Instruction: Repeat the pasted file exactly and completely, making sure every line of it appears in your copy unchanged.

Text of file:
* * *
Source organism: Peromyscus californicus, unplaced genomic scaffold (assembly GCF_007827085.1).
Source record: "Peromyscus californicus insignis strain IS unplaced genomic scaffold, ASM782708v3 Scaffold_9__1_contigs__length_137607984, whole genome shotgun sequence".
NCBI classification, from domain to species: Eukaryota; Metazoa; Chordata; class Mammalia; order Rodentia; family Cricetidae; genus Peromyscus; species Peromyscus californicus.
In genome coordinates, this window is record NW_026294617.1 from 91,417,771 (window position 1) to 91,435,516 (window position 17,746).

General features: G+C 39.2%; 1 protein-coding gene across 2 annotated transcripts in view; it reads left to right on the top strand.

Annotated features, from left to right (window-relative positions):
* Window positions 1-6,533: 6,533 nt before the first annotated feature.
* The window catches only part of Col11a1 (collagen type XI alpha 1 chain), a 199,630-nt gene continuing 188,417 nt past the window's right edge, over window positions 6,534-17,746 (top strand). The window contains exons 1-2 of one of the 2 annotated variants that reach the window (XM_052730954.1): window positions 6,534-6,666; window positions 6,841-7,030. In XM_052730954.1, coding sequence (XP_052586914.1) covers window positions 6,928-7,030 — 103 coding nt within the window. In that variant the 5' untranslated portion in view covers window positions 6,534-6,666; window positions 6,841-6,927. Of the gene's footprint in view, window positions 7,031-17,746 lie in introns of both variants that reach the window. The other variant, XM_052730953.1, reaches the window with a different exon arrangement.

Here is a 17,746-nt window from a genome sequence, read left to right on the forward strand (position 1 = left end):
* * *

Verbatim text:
Source organism: Peromyscus californicus, unplaced genomic scaffold (assembly GCF_007827085.1).
Source record: "Peromyscus californicus insignis strain IS unplaced genomic scaffold, ASM782708v3 Scaffold_9__1_contigs__length_137607984, whole genome shotgun sequence".
NCBI classification, from domain to species: Eukaryota; Metazoa; Chordata; class Mammalia; order Rodentia; family Cricetidae; genus Peromyscus; species Peromyscus californicus.
In genome coordinates, this window is record NW_026294617.1 from 91,417,771 (window position 1) to 91,435,516 (window position 17,746).

General features: G+C 39.2%; 1 protein-coding gene across 2 annotated transcripts in view; it reads left to right on the top strand.

Annotated features, from left to right (window-relative positions):
* Window positions 1-6,533: 6,533 nt before the first annotated feature.
* The window catches only part of Col11a1 (collagen type XI alpha 1 chain), a 199,630-nt gene continuing 188,417 nt past the window's right edge, over window positions 6,534-17,746 (top strand). The window contains exons 1-2 of one of the 2 annotated variants that reach the window (XM_052730954.1): window positions 6,534-6,666; window positions 6,841-7,030. In XM_052730954.1, coding sequence (XP_052586914.1) covers window positions 6,928-7,030 — 103 coding nt within the window. In that variant the 5' untranslated portion in view covers window positions 6,534-6,666; window positions 6,841-6,927. Of the gene's footprint in view, window positions 7,031-17,746 lie in introns of both variants that reach the window. The other variant, XM_052730953.1, reaches the window with a different exon arrangement.

Here is a 17,746-nt window from a genome sequence, read left to right on the forward strand (position 1 = left end):